Wyoming Access to Care Clinic opening more hours this spring

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Plympton-Wyoming Mayor Gary Atkinson at the funding announcement for the Wyoming Access to Care Centre Friday.

Families looking to figure out if a cough is serious or to stitch up a cut will have more options soon.

The Plympton-Wyoming Health and Wellness Centre will soon be open more often, thanks to funding from the provincial government.

Sarnia-Lambton MPP Bob Bailey announced $910,000 in one-time funding for access to care centres in Lambton, including at the clinic in Wyoming.

The Health and Wellness Centre was the brainchild of former mayor, Lonny Napper. When TD Canada Trust shut down its Wyoming branch, he convinced the bank to turn the building over to the municipality to start a health clinic.

When the pandemic hit, the centre was used for a COVID-19 testing centre with about 2,500 people getting swabbed so they could travel, work or have medical procedures.

When the pandemic passed, the town went to work renovating the building with the community donating $183,000 to upgrade the building. Two doctors from the Central Lambton Family Health Team began their practice there and more recently, according to CLFHT Executive Director Ralph Ganter, nurse practitioners have been taking same-day appointments for those without a family doctor for all kinds of non-emergent health issues.

“For the most part, it really is like a lumps bumps, when people have upper respiratory tract infections, lower respiratory tract infections, urinary tract infections, a lot of kids with ear infections and so forth, abrasions may be stitches. That’s the kind of stuff you’ll see here. Definitely not chest pain, definitely not like traumas; those would go to the hospital,” Ganter said

The centre has been open three days a week for four hours each day. With the funding, Ganter hopes to see the hours of the clinic expand to eight hours a day, four days of the week. He expects to see the hours extending by the end of May.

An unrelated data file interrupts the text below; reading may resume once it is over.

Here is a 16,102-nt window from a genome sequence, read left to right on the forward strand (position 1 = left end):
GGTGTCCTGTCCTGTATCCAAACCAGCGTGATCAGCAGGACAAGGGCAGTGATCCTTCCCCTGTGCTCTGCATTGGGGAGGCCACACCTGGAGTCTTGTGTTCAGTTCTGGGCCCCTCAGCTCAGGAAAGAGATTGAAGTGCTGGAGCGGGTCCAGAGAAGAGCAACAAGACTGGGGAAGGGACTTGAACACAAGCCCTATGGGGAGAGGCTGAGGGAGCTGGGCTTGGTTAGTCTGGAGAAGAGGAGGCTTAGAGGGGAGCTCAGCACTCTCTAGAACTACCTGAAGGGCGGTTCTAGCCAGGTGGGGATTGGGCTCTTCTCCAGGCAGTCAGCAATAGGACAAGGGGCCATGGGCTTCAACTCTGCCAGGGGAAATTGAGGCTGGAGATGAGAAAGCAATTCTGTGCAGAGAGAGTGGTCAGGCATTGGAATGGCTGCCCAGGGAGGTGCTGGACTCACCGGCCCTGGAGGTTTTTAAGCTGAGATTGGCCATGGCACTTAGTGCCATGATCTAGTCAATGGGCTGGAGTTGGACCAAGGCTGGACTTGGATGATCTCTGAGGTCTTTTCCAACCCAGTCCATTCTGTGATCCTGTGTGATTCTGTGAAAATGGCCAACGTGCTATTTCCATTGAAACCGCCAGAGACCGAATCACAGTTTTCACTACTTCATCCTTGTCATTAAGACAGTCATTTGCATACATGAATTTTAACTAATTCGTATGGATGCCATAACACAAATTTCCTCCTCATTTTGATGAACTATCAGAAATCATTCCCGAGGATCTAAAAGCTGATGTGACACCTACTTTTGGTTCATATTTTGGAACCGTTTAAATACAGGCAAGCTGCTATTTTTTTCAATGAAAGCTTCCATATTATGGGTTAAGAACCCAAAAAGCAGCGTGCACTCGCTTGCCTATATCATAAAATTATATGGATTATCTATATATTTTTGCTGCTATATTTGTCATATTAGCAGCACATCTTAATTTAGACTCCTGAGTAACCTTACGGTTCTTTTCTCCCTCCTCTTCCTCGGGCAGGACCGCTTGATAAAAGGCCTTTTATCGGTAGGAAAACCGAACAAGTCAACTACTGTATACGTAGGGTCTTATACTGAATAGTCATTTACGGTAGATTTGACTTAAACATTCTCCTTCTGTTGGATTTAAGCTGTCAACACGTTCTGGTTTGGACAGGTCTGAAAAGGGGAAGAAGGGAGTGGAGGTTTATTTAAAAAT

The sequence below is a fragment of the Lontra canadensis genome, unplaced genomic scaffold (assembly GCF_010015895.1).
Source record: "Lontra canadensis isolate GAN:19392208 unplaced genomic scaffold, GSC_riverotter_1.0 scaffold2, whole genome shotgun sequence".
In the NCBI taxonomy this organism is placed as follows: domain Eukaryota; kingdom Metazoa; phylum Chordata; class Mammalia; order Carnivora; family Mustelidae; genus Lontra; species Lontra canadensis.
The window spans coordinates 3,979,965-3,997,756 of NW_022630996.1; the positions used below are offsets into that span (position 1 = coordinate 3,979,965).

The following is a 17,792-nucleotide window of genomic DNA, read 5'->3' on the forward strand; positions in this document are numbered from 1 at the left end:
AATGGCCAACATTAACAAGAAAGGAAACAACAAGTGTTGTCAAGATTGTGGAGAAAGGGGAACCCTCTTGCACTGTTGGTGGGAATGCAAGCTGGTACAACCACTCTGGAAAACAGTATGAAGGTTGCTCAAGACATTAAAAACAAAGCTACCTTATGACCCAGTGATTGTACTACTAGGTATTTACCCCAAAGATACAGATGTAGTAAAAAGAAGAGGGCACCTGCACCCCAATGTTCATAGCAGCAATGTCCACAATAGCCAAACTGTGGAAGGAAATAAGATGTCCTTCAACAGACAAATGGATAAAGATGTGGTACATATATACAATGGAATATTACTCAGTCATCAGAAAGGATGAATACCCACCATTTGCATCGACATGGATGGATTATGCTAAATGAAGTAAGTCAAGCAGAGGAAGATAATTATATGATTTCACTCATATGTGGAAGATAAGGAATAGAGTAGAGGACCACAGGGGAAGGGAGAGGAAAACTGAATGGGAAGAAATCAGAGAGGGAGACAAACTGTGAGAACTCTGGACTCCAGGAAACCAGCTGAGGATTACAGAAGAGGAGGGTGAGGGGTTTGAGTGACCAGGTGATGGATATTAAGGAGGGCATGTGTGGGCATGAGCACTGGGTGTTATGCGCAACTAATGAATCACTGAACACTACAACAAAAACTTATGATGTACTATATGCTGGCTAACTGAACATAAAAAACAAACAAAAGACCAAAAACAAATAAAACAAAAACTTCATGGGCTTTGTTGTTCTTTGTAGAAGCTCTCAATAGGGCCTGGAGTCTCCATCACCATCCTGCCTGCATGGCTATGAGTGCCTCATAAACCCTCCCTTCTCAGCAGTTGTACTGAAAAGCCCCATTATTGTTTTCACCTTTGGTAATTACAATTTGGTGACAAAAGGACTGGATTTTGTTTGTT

When the Wyoming Access to Care Centre’s hours increase, Ganter expects the number of people through the doors should increase from the 175 per month seen now to as high as 400 people a month. That will be good for the health care system as a whole, he added, because it will divert some of the 10,000 people in Lambton without family doctors from busy emergency rooms.

Nadine Neve, executive lead for the Sarnia-Lambton Ontario Health Team estimates about 70 per cent of the people visiting the clinics in Wyoming and Sarnia would have gone to the emergency department if the Access to Care Centres weren’t available.

Former Plympton-Wyoming Mayor Lonny Napper at the funding announcement for the Wyoming Access to Care Centre Friday.

Napper was one of the people on hand for Friday’s funding announcement. He’s ecstatic the vision of the health and wellness centre is coming to life. “I knew at the time it would come, but I didn’t think it’d be this quick,” he says.

Napper says the Wyoming centre is “a piece of the puzzle” of health care in Lambton County adding it is good to see hospitals and family health teams from across the county working together to improve health care in the community.

While the funding announced Friday isn’t guaranteed for more than one year, Ganter sees it as a test run. “We have to demonstrate our volumes as well. I don’t think we have any issue with getting those volumes. They want us to see this amount of patients to kind of earn the dollars. And if we continue to have success, then it becomes base.”